Studies of how and which types of probiotics improve IBS symptoms have yielded contradictory results. Some studies have shown that probiotics improve IBS, while others have resulted in less promising findings. This variance reflects, in part, differences in the studies, such as trial design, the limited number of participants, and the type, dose and formulation of the probiotics used in a particular study.
The term “probiotics” refers to the beneficial bacteria that are ingested to improve intestinal health. Some probiotic supplements contain just one bacterial strain whereas others have up to 8 different strains. It is reasonable that different studies will reach different conclusions, directly dependant upon the type of strains used. Similarly, the quantity of bacteria in each probiotic supplement can vary from a low of about one million to more than 400 billon organisms per dosage – and this too will also influence results.
In order to determine whether there is a statistical benefit of probiotics in easing the symptoms of IBS, researchers will review hundreds of studies and select those that have been done following specific guidelines for creditability.
The selected studies are then evaluated using a statistical method called meta-analysis. This involves combining all the studies and measuring the outcome for a specific issue. For example, there may be 20 studies evaluating the effects of probiotics on IBS. Some studies may have positive results and others negative. Combining all the results can give an overall statistical evaluation of whether probiotics are beneficial.
Over the last 18 months there have been four major meta-analysis reports published in respected medical journals (1,2,3,4).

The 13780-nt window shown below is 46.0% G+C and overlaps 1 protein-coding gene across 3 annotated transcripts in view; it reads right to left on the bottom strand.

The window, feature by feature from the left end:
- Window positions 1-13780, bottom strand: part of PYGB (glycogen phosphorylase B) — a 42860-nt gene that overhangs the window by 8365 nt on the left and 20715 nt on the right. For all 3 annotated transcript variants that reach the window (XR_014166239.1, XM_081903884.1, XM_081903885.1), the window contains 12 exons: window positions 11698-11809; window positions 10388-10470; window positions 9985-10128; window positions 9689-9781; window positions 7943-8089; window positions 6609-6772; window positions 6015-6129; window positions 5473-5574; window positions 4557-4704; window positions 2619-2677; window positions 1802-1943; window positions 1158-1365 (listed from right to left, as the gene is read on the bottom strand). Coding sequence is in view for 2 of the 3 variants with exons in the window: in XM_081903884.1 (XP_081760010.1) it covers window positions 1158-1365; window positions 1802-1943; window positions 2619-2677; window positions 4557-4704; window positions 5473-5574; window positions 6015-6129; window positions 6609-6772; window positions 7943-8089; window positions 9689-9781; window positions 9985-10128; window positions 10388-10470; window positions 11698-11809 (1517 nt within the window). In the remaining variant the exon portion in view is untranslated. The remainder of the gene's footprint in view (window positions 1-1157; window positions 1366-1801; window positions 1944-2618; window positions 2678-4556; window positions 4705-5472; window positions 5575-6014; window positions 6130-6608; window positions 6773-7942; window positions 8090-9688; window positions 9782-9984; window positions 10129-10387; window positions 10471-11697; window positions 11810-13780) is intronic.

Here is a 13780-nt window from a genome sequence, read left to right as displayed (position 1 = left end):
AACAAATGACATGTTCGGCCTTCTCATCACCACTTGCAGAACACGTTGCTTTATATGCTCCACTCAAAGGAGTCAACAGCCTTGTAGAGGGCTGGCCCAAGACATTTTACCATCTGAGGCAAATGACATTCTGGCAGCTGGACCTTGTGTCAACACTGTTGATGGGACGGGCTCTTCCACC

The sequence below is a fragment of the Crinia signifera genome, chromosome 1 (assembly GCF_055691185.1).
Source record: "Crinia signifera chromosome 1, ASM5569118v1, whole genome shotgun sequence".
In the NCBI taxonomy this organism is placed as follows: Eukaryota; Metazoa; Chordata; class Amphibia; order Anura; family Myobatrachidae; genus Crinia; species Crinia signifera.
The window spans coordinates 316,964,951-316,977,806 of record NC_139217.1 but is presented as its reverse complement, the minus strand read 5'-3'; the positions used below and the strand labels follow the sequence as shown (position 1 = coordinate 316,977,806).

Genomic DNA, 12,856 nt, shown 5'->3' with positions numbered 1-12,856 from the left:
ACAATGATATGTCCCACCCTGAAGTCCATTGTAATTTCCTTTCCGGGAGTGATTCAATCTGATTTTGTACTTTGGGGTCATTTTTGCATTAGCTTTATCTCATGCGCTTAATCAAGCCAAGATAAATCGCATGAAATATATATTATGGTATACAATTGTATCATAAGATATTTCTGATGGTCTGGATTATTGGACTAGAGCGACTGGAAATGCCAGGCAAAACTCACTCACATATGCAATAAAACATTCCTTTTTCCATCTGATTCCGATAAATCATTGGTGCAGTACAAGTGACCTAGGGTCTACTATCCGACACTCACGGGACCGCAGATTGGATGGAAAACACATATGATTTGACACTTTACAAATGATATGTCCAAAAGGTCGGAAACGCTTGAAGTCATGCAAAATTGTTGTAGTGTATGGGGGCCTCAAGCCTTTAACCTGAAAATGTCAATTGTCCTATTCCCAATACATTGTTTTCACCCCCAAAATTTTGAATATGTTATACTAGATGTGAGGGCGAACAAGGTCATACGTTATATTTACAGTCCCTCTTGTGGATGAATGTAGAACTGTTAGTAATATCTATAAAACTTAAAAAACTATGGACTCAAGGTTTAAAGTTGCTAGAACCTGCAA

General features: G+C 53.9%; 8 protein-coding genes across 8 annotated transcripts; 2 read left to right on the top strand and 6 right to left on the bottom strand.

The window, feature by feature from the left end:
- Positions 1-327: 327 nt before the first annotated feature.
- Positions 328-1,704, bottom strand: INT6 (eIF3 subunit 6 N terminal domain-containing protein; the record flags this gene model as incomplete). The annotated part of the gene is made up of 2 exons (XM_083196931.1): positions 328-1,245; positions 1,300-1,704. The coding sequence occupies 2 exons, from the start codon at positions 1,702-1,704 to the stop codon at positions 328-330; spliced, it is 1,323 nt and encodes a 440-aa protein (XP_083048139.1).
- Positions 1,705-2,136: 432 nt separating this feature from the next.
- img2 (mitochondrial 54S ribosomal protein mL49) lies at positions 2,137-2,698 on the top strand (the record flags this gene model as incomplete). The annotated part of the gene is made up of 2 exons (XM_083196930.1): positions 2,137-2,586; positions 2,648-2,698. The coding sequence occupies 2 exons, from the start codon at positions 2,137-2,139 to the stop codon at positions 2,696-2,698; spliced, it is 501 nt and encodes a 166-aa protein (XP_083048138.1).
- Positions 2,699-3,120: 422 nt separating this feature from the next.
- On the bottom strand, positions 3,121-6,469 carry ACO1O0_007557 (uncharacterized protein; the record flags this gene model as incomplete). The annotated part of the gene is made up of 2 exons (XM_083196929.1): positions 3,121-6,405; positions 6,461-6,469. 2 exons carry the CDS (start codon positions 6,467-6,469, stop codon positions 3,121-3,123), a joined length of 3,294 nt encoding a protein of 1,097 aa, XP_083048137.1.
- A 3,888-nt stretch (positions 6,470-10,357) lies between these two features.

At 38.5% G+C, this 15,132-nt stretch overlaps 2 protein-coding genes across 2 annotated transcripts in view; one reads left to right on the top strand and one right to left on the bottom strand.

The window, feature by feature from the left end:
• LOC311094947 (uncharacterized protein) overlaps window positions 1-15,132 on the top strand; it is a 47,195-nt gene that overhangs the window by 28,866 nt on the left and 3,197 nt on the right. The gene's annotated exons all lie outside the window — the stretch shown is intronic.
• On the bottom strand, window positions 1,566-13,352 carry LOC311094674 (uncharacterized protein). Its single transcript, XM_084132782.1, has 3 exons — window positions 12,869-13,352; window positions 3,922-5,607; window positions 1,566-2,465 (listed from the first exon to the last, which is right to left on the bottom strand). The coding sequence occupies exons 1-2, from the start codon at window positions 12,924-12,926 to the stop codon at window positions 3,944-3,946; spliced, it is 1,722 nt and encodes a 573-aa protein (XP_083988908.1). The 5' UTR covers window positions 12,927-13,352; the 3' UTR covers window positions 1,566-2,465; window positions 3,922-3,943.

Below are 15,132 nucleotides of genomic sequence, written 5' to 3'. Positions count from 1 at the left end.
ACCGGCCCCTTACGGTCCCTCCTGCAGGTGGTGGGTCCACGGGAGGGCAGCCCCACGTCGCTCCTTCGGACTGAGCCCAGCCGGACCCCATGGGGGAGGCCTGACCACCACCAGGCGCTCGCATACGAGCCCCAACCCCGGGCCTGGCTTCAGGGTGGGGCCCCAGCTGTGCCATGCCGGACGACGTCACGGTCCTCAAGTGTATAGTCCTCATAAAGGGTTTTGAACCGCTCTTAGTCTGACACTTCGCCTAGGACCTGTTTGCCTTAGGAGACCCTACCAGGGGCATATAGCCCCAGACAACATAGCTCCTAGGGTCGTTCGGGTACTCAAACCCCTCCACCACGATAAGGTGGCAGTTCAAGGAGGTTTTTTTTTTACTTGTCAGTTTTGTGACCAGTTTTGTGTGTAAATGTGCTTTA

All four meta-analysis studies concluded that probiotics benefit individuals suffering with IBS. They all found that probiotics could ease the symptoms of:
- Abdominal pain
- Improve the passage of stools
Only a few minor adverse side effects were reported, the most common being a temporary increase in abdominal bloating and flatulence. No serious health or safety issues were identified.
The Conclusion: Probiotics are Promising
The general conclusion from these reports is that probiotics offer promise in the treatment of IBS. Further studies of longer duration and use of specific strains and dosages of probiotics are needed to determine which probiotics are statistically better in treating IBS.
Because the drug therapies currently available to IBS sufferers have shown limited success, a trial of probiotics certainly seems worthwhile.
Take Home Message
Probiotics are helpful in treating the symptoms of IBS. Look for one that has at least 5 billon bacteria in a serving size and contains multiple strains of lactobacillus and bifidobacteria…like EndoMune.
Eat healthy, exercise and stay well!
(1) A systematic review and meta-analysis: probiotics in the treatment of irritable bowel syndrome.Hoveyda N, Heneghan C, Mahtani KR, Perera R, Roberts N, Glasziou P. BMC Gastroenterol. 2009 Feb 16;9:15.
(2) Meta-analysis of probiotics for the treatment of irritable bowel syndrome. McFarland LV, Dublin S. World J Gastroenterol. 2008 May 7;14(17):2650-61.
(3) The efficacy of probiotics in the therapy of irritable bowel syndrome: a systematic review.Moayyedi P, Ford AC, Talley NJ, Cremonini F, Foxx-Orenstein A, Brandt L, Quigley E. Gut. 2008 Dec 17
(4) Effectiveness of probiotics in the treatment of irritable bowel syndrome. Wilhelm SM, Brubaker CM, Varcak EA, Kale-Pradhan PB. Pharmacotherapy. 2008 Apr;28(4):496-505.